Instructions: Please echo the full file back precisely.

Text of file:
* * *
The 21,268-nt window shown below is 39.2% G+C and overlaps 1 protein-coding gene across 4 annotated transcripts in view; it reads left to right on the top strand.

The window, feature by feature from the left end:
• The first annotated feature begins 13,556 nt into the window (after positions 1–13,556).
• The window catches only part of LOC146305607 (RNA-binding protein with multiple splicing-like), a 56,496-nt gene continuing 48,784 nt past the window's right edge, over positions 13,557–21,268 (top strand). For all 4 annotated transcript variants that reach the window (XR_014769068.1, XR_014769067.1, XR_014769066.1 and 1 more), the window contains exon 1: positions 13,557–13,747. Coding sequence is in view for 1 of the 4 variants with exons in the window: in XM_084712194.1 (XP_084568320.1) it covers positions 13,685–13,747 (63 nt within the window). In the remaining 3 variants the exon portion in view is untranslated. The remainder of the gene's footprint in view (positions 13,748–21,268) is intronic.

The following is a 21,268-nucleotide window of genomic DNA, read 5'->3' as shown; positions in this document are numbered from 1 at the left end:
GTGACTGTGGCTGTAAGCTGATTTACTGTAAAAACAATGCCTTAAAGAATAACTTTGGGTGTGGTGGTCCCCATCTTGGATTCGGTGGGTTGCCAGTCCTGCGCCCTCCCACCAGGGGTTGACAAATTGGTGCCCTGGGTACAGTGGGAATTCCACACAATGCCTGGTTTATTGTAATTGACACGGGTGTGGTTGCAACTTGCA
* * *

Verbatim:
The 21,268-nt window shown below is 39.2% G+C and overlaps 1 protein-coding gene across 4 annotated transcripts in view; it reads left to right on the top strand.

The window, feature by feature from the left end:
• The first annotated feature begins 13,556 nt into the window (after positions 1–13,556).
• The window catches only part of LOC146305607 (RNA-binding protein with multiple splicing-like), a 56,496-nt gene continuing 48,784 nt past the window's right edge, over positions 13,557–21,268 (top strand). For all 4 annotated transcript variants that reach the window (XR_014769068.1, XR_014769067.1, XR_014769066.1 and 1 more), the window contains exon 1: positions 13,557–13,747. Coding sequence is in view for 1 of the 4 variants with exons in the window: in XM_084712194.1 (XP_084568320.1) it covers positions 13,685–13,747 (63 nt within the window). In the remaining 3 variants the exon portion in view is untranslated. The remainder of the gene's footprint in view (positions 13,748–21,268) is intronic.

The following is a 21,268-nucleotide window of genomic DNA, read 5'->3' as shown; positions in this document are numbered from 1 at the left end:
GTGACTGTGGCTGTAAGCTGATTTACTGTAAAAACAATGCCTTAAAGAATAACTTTGGGTGTGGTGGTCCCCATCTTGGATTCGGTGGGTTGCCAGTCCTGCGCCCTCCCACCAGGGGTTGACAAATTGGTGCCCTGGGTACAGTGGGAATTCCACACAATGCCTGGTTTATTGTAATTGACACGGGTGTGGTTGCAACTTGCA